Have you ever walked out of a sales call, jumped in your car, and entered the freeway on your way back to the office only to realize that you left the client’s office without asking them something crucial to what comes next in the sales conversation?Worse, have you left your client’s office without even acquiring the next step at all, being struck by the idea that you have lost control of the process and worrying that you are going to have start chasing them on voice mail and email to get something scheduled?If you haven’t had a meeting not go the way you wanted—or needed it to go—only to realize that you ended up with a more significant conflict on the other end of the meeting instead of a resolution to the challenge you were trying resolve, at some point, you will.It’s possible to get your solution wrong and have to make major adjustments after believing you had captured your client’s needs perfectly.If you make a mistake, miss something, lose control of the process or mishandled a conversation, ask for the opportunity to correct that mistake rather than allowing it to cause you to lose a deal. There are many reasons outside of winning (which is a good enough reason on its own) to ask for a do-over, including:demonstrating that you care about getting things right,that you are the kind of person that recognizes their mistakes and does something about them, andthat you will do what is right instead of what is easy when there are challenges in your relationship or execution.If you make a mistake, ask for the chance to correct it. Essential Reading! Get my 3rd book: Eat Their Lunch “The first ever playbook for B2B salespeople on how to win clients and customers who are already being serviced by your competition.” Buy Now read more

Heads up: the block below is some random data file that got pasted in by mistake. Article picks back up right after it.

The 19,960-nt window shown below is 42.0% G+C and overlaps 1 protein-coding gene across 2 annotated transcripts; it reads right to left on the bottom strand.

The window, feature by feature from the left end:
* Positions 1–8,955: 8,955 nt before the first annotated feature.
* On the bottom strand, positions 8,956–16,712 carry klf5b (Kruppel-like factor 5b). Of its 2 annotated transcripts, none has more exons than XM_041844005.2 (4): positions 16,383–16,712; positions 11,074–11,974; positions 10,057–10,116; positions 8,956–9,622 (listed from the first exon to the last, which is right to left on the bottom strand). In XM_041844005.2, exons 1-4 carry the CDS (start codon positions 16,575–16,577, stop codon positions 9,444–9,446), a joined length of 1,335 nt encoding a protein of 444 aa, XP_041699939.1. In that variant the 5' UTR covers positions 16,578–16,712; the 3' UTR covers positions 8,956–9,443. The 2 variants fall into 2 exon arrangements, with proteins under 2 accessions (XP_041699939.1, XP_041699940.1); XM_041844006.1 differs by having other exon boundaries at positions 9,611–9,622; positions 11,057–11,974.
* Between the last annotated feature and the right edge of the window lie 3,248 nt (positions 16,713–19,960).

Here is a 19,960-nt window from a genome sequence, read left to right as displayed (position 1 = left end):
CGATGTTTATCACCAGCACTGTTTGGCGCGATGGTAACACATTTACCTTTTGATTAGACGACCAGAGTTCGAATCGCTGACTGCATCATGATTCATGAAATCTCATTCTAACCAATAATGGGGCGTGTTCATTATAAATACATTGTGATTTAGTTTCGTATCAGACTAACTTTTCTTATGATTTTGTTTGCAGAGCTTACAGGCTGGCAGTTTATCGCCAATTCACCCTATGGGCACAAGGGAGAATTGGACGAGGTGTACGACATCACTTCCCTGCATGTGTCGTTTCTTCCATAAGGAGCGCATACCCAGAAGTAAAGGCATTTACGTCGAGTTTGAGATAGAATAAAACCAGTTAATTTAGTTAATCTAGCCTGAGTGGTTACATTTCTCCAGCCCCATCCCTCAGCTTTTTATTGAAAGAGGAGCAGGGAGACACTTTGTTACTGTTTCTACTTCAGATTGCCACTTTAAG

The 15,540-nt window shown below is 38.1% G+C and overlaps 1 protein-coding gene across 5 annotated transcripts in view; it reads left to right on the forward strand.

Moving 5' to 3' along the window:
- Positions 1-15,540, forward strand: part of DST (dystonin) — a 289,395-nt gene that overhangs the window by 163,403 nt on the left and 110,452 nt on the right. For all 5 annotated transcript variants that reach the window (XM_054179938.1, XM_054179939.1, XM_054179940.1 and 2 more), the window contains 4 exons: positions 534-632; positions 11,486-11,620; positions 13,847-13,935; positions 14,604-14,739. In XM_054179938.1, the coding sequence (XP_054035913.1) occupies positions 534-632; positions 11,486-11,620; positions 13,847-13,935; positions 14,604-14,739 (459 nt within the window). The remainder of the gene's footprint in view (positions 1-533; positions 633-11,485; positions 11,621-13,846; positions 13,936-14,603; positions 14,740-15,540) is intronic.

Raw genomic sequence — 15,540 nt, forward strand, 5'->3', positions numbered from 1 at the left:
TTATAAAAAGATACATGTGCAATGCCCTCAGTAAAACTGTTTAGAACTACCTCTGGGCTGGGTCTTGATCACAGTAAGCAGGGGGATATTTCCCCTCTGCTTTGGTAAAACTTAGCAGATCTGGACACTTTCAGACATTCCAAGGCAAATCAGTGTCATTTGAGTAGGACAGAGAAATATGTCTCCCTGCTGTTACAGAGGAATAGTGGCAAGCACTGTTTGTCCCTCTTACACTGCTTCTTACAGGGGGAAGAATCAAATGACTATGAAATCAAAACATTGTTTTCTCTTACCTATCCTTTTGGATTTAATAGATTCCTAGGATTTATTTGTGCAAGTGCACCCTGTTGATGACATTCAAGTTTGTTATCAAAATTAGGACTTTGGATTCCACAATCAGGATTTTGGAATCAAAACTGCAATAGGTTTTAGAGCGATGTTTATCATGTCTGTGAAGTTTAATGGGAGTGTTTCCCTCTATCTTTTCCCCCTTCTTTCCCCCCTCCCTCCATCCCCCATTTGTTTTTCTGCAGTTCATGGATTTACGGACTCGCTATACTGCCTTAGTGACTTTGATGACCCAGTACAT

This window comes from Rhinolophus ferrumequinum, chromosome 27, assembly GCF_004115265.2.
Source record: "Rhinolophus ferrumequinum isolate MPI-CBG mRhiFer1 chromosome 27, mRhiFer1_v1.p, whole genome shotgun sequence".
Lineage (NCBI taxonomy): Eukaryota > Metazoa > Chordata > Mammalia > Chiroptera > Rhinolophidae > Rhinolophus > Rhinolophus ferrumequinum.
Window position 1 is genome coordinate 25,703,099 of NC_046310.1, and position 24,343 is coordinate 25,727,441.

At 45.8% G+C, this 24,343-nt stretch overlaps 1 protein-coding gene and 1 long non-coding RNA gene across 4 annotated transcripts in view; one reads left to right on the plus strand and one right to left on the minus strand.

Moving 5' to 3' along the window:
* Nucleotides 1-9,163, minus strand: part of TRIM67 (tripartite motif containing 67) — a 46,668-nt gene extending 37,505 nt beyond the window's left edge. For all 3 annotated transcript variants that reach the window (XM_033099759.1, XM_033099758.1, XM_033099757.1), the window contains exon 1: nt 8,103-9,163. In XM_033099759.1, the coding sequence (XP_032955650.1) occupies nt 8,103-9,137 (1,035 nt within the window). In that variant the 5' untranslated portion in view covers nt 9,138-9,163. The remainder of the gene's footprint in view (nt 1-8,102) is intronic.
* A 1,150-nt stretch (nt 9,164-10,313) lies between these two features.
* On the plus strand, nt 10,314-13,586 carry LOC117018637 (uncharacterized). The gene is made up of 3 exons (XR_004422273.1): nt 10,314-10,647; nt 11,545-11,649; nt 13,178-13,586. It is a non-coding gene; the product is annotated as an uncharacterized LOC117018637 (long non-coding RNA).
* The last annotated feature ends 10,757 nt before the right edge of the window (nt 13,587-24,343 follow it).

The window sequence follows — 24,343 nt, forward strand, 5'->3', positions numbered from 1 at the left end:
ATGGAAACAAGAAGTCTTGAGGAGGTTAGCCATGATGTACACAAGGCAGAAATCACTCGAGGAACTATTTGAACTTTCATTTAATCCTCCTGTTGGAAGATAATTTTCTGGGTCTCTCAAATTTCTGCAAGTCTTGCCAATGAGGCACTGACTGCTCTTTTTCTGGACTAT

New Delhi, June 18 (PTI) Sanjay Takale overcame a wrong selection of tyres to finish a creditable second in the 4×4 Open class in round 1 of the Thailand Pre-Rally Championship in Nakhon Ratchasima Province, bordering Cambodia. Takale had come with hard-knobbed tyres, suited for muddy terrains, but had soft gravel roads to contend with. However, he managed to keep his Isuzu DMax utility vehicle under control despite struggling for grip. The Pune rally driver drove for Delo Sport with experienced Thanyaphat Meenil as his navigator. Choice of tyre made us pay early. Even though I struggled to find grip with hard and knobbed tyres, sometimes no grip on soft gravel terrain, we managed to put up a great show to finish second overall, said Takale. Isuzu driver Wichawat Chotrawee, who had no. 1 navigator Chupong Chaiwan of Thailand by his side,won the 4×4 Open class ahead of Takale. Takale was up against a Toyota driver, whose car had gravel tyres that suited the soft and fast terrain of Huay Bong. A total of 37 cars competed over nine special stages that comprised three stages going thrice over for a total distance of 72.48 km. Our team came fitted with mud tyres of hard compound, but I still managed to keep my car clean on the fast lines and beat my teammate, who was seeded ahead of me, added Takale. The two-day rally was the precursor to the four-round Thailand National Rally Championship 2018 that opens in the first week of July. PTI Corr ATATadvertisement read more